Hognac

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Hognac

Post by Archived Topic » Tue Oct 12, 2004 1:27 pm

I have had no luck finding the word Hognac in any publication. It may be spelled differently, hogniac, honiac, pronounced "hOn yak" or "hOn E yak". The slang term has always meant "dim witted screw-up" to my friends and I. Has anyone any information on this word?
Greg Bowles / San Francisco,CA
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Hognac

Post by Archived Reply » Tue Oct 12, 2004 1:41 pm

Is it because I used I instead of me? My friends and I always understood it to mean ............(better)

Or have I stumped the panel? :)

G.Bowles San Francisco,CA,USA
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Hognac

Post by Archived Reply » Tue Oct 12, 2004 1:56 pm

It's not english, probably eastern european slang.
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Hognac

Post by Archived Reply » Tue Oct 12, 2004 2:10 pm

Maybe Yiddish?
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Post by Archived Reply » Tue Oct 12, 2004 2:25 pm

If you go to the archives and use the Ctrl-F search under "hon," you will find Discussion #747 which has the information you desire.

Leif, WA, USA
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Hognac

Post by Archived Reply » Tue Oct 12, 2004 2:39 pm

Thank you very much. You were a great help.
Greg SF,CA,USA
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Hognac

Post by Archived Reply » Tue Oct 12, 2004 2:53 pm

Greg, If you’re still there. After Leif’s suggestion, I was able to locate the expression in two slang dictionaries and will give those definitions to compliment what the standard dictionaries(OED and Webster’s had to say). Should have caught this one since my father (born in the U.S.) as well as his six sisters and my grandparents who were born in Hungary all speak the language, although, unfortunately, I don’t.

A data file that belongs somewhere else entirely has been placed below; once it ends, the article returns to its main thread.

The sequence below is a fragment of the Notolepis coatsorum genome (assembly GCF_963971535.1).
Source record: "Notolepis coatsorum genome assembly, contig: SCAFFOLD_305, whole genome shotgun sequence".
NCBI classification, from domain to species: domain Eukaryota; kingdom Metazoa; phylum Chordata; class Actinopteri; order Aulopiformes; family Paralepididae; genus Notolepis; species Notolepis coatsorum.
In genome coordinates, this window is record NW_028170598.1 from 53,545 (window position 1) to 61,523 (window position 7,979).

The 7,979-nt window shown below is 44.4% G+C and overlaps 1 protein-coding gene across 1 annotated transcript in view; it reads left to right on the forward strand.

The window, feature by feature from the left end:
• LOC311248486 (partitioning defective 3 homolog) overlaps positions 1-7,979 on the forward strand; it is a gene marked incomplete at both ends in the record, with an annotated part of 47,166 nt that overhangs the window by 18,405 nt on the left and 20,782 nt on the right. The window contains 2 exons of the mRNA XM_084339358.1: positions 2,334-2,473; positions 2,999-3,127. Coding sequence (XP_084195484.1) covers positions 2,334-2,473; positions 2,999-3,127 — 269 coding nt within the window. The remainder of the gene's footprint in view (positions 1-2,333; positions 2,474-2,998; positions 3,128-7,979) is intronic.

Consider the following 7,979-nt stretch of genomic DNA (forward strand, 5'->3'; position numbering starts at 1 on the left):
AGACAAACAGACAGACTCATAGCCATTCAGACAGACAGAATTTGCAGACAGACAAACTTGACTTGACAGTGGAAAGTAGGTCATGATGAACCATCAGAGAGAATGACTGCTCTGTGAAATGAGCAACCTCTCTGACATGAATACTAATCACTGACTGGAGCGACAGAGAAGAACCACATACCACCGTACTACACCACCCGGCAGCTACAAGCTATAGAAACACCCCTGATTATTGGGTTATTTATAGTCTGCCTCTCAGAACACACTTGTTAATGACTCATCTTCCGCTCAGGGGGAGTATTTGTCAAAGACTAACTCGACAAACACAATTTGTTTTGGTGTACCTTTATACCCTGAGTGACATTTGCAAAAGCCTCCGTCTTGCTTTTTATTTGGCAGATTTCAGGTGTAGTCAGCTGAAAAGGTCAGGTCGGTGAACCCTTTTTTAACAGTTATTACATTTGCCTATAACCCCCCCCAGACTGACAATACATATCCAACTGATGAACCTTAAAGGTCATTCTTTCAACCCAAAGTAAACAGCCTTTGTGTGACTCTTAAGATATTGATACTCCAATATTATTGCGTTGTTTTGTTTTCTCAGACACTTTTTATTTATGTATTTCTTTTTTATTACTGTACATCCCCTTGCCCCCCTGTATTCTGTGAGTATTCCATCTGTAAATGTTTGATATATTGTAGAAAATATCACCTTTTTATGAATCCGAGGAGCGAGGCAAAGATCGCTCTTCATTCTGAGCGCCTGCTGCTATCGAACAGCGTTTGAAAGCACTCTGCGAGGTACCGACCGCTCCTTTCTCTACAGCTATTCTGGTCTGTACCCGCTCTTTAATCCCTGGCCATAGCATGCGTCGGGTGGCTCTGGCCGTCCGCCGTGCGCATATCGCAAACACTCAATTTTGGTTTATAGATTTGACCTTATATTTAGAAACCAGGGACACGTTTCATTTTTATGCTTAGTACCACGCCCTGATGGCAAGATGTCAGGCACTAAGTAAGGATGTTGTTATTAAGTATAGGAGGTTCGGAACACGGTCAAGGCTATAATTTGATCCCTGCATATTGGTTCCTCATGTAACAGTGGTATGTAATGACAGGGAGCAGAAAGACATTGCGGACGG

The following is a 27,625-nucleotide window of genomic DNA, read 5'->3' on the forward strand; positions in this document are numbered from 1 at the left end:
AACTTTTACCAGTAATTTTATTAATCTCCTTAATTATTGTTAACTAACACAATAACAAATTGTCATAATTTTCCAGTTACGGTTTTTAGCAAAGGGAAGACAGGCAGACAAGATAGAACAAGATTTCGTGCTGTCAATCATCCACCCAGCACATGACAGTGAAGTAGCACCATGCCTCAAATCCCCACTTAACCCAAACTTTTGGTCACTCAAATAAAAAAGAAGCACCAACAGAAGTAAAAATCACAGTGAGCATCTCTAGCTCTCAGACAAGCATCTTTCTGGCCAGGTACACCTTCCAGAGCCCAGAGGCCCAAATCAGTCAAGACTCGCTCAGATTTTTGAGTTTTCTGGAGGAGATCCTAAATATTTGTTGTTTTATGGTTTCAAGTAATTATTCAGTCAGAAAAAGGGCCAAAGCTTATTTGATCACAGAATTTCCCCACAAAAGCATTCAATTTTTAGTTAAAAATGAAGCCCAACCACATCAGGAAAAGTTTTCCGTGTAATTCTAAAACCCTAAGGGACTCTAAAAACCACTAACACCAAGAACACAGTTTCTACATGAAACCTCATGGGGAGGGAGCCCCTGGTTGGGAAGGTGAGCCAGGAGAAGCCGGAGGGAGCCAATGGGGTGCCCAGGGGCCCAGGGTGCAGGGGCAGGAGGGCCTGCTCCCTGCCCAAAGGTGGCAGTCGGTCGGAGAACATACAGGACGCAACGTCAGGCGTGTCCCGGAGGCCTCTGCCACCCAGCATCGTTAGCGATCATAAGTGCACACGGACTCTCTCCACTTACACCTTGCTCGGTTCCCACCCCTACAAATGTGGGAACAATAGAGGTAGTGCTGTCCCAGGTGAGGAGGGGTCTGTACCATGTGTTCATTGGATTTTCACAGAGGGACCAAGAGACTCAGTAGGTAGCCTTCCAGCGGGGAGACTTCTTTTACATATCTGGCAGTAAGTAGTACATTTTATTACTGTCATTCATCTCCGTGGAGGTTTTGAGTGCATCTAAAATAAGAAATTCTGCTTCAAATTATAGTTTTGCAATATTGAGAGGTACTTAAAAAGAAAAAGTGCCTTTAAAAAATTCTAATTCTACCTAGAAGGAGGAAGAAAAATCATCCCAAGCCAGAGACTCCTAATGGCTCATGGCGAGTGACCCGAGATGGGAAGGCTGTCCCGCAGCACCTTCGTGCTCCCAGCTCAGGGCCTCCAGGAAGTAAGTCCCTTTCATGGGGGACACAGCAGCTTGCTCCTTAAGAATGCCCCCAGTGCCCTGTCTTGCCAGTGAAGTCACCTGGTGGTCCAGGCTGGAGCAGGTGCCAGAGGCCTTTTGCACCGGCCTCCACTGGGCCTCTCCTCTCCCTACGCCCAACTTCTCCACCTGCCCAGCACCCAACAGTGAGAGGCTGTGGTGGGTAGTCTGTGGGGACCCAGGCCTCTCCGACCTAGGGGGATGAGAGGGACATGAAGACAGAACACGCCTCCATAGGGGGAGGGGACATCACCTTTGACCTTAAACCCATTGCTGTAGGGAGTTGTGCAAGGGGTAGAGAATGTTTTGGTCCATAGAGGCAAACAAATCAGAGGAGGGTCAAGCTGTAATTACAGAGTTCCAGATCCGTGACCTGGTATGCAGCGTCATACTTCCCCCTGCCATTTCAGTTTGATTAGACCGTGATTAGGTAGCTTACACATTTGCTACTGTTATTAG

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Cassell’s Dictionary of Slang

HONYOCK/HONYOCKER noun [20th century] (U.S.) 1) rustic, peasant. 2) an ignorant, inexperienced or unsophisticated person. [variation on ‘hunyak]

HUNYAK noun 1) [20th century] an immigrant from central or eastern Europe, e.g. a Hungarian or Pole (cf. ‘bohunk’; ‘hunk’; ‘hunky’). 2) [20th century] an ignorant, inexperienced or unsophisticated person, a low-class person (cf. ‘honyock’). 3) [1920s and still in use] (U.S.) a yokel, country man or lout [? HUN(garian) + (Pol)ACK]
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The only thing that ‘Random House Historical Dictionary of Slang’ adds is that it is a Midwestern U.S. expression and that it is said of immigrants from Central or Southern Europe, usually a Magyar or Slavic—also used attributively—used contemptuously.<1907-1910 In ‘Reports of Immigration Comm.’ by Dillingham, p.255: “Magyar...Hungarian, Hun, or Hunyak in popular language.”>
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Ken G – November 13, 2003




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